Director Elly Green Discovers the Glee of Smelling Bread in Redtwist Theatre’s "Happy"
Redtwist Theatre director Elly Green gives us a few reasons—theme-, time-, and food-related—to see the company’s show, Happy.
Elly Green cut her teeth in London, earning an MFA in theater directing from Birkbeck College in 2006, then racking up credits at dramatic giants such as National Theatre, Royal Court Theatre, and Almeida Theatre. A few years later, she jumped across the pond to make a name for herself in the smaller storefront world of Chicago. She helmed Rabbit at Stage Left Theatre, and she’s about to close the Jeff-recommended production of playwright Robert Caisley’s Happy at Redtwist Theatre (1044 W. Bryn Mawr Ave.). The script challenges the supposed happiness of an artist named Eduardo and his two friends—married couple Alfred and Melinda—when Eduardo’s girlfriend, Eva, decides to criticize their positive outlooks. We sat down with Green at The Coffee Studio (5628 N. Clark St.) to discuss the themes of the play and why one of the most pivotal scenes involves bread.
What makes someone truly “happy,” according to the script:
“The play is not investigating happiness as much as it is the projection of well-being that we put out there to the world. Eva (Amanda Powell) is different from the other three characters only in that she doesn’t pretend to be something she’s not. That doesn’t mean that I think the other characters in the play are pretending ... consciously.”
Best reason to see the show:
“It’s 75 minutes.”
“Although it is a dark comedy, it’s actually full of some pretty big existential questions. It asks questions about being human, and I think any play that’s universal in that way is worth exploring. It’s got a really fantastic lead role for a woman [with] killer lines.”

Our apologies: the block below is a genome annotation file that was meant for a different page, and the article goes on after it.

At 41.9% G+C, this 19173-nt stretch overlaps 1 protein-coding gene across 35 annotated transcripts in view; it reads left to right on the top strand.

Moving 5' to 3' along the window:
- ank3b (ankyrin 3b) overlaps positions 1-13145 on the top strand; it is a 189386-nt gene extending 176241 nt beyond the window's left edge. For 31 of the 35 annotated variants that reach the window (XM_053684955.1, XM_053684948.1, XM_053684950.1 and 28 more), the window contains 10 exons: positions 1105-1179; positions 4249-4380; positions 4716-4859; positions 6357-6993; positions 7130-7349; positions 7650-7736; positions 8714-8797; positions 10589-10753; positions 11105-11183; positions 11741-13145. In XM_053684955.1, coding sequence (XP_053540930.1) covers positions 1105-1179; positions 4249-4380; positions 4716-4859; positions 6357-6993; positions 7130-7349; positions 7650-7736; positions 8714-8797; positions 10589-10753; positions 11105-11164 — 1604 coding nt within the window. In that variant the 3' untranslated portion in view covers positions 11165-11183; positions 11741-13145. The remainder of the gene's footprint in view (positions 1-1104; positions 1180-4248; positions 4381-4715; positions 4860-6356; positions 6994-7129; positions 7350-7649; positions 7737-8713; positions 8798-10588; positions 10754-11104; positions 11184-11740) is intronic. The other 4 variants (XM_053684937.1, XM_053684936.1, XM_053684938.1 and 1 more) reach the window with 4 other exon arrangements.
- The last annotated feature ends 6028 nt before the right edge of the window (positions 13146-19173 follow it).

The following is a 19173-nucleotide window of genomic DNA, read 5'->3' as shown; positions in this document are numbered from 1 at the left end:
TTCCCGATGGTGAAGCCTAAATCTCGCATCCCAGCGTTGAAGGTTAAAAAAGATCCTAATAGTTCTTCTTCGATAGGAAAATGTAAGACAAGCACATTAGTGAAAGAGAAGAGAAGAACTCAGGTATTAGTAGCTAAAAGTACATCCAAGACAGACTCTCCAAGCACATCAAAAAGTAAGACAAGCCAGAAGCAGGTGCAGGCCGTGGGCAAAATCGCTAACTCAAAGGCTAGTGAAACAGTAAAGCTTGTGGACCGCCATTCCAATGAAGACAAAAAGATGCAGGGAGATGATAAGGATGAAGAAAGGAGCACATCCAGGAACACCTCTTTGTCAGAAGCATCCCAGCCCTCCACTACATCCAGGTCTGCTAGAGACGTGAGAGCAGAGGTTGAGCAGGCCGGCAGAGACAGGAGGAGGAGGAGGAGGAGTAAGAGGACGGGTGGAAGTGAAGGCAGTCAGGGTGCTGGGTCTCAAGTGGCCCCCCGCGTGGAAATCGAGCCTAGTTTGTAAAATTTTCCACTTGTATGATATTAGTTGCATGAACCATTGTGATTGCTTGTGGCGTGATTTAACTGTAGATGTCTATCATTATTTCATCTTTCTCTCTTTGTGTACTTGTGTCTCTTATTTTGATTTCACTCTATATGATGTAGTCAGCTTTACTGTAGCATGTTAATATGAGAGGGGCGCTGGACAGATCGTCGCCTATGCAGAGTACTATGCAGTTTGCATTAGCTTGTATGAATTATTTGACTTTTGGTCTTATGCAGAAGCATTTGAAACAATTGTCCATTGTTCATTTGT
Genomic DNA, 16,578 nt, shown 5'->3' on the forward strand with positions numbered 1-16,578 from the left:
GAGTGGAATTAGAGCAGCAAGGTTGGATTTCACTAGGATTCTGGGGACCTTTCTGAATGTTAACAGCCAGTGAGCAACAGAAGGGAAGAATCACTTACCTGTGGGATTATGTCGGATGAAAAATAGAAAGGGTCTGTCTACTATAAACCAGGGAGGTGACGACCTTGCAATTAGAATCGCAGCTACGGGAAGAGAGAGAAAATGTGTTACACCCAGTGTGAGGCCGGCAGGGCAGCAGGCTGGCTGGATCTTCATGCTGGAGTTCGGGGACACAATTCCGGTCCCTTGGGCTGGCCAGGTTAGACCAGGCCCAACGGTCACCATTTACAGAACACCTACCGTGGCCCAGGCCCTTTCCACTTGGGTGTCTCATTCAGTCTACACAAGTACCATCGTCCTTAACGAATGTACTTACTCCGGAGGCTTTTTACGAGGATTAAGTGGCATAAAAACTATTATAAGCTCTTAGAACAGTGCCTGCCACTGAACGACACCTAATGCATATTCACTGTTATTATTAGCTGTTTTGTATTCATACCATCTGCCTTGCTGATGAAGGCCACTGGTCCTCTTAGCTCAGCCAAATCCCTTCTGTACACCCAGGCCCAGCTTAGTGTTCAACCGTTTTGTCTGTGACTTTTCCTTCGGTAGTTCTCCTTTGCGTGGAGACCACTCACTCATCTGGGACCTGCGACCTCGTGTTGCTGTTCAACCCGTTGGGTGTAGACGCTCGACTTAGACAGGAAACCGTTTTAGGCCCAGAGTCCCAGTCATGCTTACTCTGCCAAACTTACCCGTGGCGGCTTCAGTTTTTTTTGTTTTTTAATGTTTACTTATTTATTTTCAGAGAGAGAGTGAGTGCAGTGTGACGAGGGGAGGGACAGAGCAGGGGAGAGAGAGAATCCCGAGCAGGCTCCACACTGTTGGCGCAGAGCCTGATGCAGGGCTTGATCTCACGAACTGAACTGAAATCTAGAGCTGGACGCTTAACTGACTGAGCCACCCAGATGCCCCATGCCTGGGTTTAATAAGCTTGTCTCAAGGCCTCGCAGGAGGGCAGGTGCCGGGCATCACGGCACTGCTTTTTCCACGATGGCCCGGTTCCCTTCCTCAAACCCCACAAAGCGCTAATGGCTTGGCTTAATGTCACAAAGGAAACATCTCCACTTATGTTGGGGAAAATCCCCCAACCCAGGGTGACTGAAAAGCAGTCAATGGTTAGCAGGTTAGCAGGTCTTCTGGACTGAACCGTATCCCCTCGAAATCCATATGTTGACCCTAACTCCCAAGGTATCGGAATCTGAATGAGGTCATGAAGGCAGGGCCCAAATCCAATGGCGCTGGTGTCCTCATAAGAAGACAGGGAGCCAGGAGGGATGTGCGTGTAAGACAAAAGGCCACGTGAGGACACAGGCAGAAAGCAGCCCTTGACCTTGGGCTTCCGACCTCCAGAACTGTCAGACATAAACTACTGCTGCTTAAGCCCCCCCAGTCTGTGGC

Best food-related reason to see the show:
“My favorite moment—and this is a very trivial thing—is probably when Eduardo (Michael Kingston) makes Alfred (Michael Sherwin) smell his loaf of bread. The two boys just do it with a lot of gleefulness. It is a stage direction in the play; it’s not something that we’ve invented. It’s in the very first page that we’re introduced to Eduardo, who is a character that Robert Caisley describes as ‘full of life’ and charisma, and his love of life is brought out by his love of the neighborhood, his love of this Armenian bakery, and this bread that he gets there.”
Favorite classical play:
“My favorite classic play … [is] probably As You Like It, because it’s the first Shakespeare play I ever saw. I was 9, and then I learned the speech from it. And not necessarily that it’s the best Shakespeare play, but it was my first exposure to that poetry. I saw it in a small theater in Bury St Edmunds [in Britain]. I haven’t seen it as an adult, that I remember.”
Favorite contemporary play that’s not Happy:
“I think it’s better to pick something I haven’t directed, which seems personal and a bit self-indulgent. Tom Stoppard’s Rock 'n' Roll, I think, is an example of a political, epic, very funny, huge achievement in terms of playwriting. I saw the original production at the Court [Theatre], and it had my all-time favorite actor, Rufus Sewell. I’d love to do it, but it’s got like 26 characters or something."